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How does Ripple work?


As with several cryptocurrencies, Ripple uses a medium known as Gateway. A Gateway acts as an intermediary receiving and sending currencies to public addresses all over the digital currency's network.

A person or a business can register and open a gateway which authorizes them to act as a middleman transfering coins within the network. Multiple gateways can be used in order for a transaction to be completed. 

Here is a simple example on how Ripple works:

Let’s say Tom wants to send 100$ to his friend Matt. Tom goes to his local agent and gives him the money along with a password that Matt needs to know in order to get the money.

Tom’s agent calls Matt’s agent and informs him that if Matt knows the password then he, Matt’s agent, can give Matt the 100$. Which Matt does.

Note that the money has been transmitted from Matt's agent to Matt but not between the two agents. The debt created can be either settled later or in case of a reverse transaction.

This is where trust comes in. 

Ripple's network does not run on a proof-of-work system like Bitcoin. Instead, transactions are based on a consensus protocol, which prevents double spending. Double spending occurs when a user is trying to outsmart the system by sending the same amount of money to several gates. In this case all transactions within the network, apart from the first one, are canceled.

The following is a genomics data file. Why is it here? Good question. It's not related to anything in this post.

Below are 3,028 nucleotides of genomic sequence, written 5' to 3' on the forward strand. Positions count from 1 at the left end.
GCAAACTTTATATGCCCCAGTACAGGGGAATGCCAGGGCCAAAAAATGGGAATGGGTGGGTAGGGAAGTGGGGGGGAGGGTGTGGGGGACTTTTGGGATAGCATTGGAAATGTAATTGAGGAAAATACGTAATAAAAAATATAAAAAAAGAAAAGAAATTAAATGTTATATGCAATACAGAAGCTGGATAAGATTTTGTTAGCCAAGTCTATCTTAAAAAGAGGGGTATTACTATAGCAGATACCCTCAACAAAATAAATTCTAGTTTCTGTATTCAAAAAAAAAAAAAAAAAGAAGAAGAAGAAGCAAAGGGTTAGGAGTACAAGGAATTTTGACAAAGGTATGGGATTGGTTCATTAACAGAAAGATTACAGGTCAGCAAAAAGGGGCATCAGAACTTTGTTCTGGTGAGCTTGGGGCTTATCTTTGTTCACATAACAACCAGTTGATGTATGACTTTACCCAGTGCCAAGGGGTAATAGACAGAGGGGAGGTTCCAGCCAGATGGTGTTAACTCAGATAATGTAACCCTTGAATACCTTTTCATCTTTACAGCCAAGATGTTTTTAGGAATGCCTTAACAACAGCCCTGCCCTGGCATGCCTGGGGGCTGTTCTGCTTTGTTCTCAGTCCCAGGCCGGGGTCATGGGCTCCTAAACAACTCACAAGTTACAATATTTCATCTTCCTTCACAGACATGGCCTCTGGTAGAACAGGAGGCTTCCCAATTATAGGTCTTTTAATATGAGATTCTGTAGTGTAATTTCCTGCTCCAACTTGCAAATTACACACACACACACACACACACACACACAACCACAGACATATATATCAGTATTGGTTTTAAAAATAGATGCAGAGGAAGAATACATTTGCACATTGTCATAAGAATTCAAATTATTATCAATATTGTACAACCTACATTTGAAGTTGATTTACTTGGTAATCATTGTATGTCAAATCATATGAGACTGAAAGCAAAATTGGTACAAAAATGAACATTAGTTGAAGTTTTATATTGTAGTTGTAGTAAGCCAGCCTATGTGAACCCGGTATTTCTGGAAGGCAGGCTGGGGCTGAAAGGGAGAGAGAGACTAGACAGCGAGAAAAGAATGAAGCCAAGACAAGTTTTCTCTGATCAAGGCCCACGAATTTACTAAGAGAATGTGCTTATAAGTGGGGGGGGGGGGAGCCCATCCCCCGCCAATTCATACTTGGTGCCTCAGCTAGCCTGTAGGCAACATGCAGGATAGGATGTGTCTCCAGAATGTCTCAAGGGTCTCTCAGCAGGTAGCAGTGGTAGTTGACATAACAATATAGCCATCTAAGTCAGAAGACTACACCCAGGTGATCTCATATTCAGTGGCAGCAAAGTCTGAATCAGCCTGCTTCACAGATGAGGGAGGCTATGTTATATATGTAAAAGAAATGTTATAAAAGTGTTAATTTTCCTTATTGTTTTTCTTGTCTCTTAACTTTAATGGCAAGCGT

The first transaction is defined by a poll taken within seconds.

In addition, every transaction-flow taking place between wallets is available on the Blockchain. The data though, is not referred to any account or ID of an individual.

XRP coins are not mined, the Ripple company decides the quantity of coins circulating the market as it holds the currency reserves. 

Lastly, each time a transaction is completed a small amount of XRP is destroyed. This is to protect the XRP Ledger from spam or denial of service attacks. A denial-of-service is any type of attack where the attackers (hackers) attempt to prevent legitimate users from accessing the service.

The transaction cost is designed to increase in parallel with the load on the network, making it very expensive to deliberately or accidentally overload the network.

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